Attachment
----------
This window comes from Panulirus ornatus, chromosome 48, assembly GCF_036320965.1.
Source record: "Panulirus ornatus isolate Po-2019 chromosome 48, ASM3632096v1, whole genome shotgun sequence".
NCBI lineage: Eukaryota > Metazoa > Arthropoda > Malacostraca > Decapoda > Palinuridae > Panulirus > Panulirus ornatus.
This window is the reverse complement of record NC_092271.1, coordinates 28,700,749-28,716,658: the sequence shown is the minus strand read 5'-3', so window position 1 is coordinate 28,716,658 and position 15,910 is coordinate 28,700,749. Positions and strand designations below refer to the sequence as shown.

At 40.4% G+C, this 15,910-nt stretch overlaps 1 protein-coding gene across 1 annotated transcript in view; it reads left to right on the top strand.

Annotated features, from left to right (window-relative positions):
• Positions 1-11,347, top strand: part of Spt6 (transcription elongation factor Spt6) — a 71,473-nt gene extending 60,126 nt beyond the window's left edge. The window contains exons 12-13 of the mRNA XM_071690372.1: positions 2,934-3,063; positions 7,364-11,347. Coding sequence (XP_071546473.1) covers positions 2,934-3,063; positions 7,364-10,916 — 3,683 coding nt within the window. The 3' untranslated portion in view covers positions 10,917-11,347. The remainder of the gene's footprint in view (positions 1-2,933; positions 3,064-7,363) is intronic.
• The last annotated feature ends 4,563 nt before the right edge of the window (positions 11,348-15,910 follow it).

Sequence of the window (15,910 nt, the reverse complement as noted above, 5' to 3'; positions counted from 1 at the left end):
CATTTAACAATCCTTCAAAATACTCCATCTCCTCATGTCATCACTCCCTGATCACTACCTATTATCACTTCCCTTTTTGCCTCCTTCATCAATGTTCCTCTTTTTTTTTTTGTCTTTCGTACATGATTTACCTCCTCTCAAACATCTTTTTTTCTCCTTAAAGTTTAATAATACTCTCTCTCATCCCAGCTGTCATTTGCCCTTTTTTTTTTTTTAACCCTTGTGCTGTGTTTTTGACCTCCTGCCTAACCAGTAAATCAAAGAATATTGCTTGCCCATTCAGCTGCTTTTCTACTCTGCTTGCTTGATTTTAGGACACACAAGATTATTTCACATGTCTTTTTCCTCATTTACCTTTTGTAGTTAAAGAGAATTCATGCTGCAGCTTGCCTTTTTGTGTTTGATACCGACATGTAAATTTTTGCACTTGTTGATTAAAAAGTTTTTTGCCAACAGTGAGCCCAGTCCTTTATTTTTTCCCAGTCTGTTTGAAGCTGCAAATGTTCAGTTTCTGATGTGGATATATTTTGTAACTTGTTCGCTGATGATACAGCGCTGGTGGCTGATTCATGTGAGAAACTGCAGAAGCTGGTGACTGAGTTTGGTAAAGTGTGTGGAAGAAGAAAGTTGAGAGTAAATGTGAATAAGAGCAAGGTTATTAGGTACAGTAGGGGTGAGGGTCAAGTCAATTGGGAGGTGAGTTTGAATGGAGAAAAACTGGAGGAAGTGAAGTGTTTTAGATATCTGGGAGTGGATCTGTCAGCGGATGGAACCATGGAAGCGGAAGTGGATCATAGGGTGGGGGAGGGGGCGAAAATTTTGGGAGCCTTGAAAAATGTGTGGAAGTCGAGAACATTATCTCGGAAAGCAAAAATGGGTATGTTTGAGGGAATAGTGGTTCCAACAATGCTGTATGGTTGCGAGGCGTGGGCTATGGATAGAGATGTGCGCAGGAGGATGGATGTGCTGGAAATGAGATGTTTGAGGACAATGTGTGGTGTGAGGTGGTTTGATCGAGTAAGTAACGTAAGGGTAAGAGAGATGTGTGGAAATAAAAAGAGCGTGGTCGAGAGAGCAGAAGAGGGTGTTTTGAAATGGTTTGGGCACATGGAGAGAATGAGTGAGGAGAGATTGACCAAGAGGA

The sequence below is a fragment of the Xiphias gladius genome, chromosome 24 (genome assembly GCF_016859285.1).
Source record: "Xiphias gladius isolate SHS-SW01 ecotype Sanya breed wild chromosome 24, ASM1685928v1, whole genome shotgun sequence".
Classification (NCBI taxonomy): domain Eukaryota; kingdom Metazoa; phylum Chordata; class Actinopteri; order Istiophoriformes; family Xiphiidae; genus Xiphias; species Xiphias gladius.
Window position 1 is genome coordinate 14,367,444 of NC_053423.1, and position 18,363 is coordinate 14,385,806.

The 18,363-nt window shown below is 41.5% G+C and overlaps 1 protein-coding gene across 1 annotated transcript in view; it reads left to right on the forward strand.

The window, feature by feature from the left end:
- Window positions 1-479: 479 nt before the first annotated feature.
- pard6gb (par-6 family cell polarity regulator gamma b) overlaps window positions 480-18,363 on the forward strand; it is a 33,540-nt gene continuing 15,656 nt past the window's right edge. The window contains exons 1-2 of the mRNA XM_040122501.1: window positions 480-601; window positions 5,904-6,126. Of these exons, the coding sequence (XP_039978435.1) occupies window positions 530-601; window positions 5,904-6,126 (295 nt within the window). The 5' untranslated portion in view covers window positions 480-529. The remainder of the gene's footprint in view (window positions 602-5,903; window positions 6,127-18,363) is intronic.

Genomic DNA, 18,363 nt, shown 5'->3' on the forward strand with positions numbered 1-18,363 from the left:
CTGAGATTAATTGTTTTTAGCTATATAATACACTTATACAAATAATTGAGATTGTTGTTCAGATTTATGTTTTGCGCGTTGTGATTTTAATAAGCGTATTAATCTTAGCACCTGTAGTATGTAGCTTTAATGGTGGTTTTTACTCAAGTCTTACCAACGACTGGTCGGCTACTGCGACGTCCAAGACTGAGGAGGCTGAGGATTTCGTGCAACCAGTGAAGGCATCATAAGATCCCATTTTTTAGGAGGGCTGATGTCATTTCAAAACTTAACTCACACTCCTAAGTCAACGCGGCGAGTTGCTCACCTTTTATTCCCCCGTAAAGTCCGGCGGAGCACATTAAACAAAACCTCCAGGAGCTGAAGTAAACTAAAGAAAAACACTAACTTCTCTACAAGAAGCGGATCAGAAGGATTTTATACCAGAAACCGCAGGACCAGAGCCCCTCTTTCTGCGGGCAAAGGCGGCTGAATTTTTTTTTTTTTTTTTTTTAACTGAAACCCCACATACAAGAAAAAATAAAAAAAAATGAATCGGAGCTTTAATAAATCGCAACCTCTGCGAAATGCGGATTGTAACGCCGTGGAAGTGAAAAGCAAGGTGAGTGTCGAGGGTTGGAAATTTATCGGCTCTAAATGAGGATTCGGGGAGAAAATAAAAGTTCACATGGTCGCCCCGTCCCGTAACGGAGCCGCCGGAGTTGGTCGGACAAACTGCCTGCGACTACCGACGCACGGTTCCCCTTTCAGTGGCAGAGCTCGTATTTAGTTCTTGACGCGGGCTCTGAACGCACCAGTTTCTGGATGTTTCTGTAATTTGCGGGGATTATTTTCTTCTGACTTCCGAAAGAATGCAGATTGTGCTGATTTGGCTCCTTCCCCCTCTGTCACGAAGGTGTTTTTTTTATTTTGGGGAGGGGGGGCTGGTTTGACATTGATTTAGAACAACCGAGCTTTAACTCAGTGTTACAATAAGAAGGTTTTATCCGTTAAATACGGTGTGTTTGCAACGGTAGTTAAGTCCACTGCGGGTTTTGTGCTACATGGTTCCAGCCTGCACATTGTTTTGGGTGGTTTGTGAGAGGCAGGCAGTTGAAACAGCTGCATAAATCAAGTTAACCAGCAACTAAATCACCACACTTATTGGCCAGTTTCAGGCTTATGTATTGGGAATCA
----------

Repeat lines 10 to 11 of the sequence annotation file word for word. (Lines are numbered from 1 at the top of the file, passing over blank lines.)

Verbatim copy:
CATTTAACAATCCTTCAAAATACTCCATCTCCTCATGTCATCACTCCCTGATCACTACCTATTATCACTTCCCTTTTTGCCTCCTTCATCAATGTTCCTCTTTTTTTTTTTGTCTTTCGTACATGATTTACCTCCTCTCAAACATCTTTTTTTCTCCTTAAAGTTTAATAATACTCTCTCTCATCCCAGCTGTCATTTGCCCTTTTTTTTTTTTTAACCCTTGTGCTGTGTTTTTGACCTCCTGCCTAACCAGTAAATCAAAGAATATTGCTTGCCCATTCAGCTGCTTTTCTACTCTGCTTGCTTGATTTTAGGACACACAAGATTATTTCACATGTCTTTTTCCTCATTTACCTTTTGTAGTTAAAGAGAATTCATGCTGCAGCTTGCCTTTTTGTGTTTGATACCGACATGTAAATTTTTGCACTTGTTGATTAAAAAGTTTTTTGCCAACAGTGAGCCCAGTCCTTTATTTTTTCCCAGTCTGTTTGAAGCTGCAAATGTTCAGTTTCTGATGTGGATATATTTTGTAACTTGTTCGCTGATGATACAGCGCTGGTGGCTGATTCATGTGAGAAACTGCAGAAGCTGGTGACTGAGTTTGGTAAAGTGTGTGGAAGAAGAAAGTTGAGAGTAAATGTGAATAAGAGCAAGGTTATTAGGTACAGTAGGGGTGAGGGTCAAGTCAATTGGGAGGTGAGTTTGAATGGAGAAAAACTGGAGGAAGTGAAGTGTTTTAGATATCTGGGAGTGGATCTGTCAGCGGATGGAACCATGGAAGCGGAAGTGGATCATAGGGTGGGGGAGGGGGCGAAAATTTTGGGAGCCTTGAAAAATGTGTGGAAGTCGAGAACATTATCTCGGAAAGCAAAAATGGGTATGTTTGAGGGAATAGTGGTTCCAACAATGCTGTATGGTTGCGAGGCGTGGGCTATGGATAGAGATGTGCGCAGGAGGATGGATGTGCTGGAAATGAGATGTTTGAGGACAATGTGTGGTGTGAGGTGGTTTGATCGAGTAAGTAACGTAAGGGTAAGAGAGATGTGTGGAAATAAAAAGAGCGTGGTCGAGAGAGCAGAAGAGGGTGTTTTGAAATGGTTTGGGCACATGGAGAGAATGAGTGAGGAGAGATTGACCAAGAGGA

The sequence below is a fragment of the Xiphias gladius genome, chromosome 24 (genome assembly GCF_016859285.1).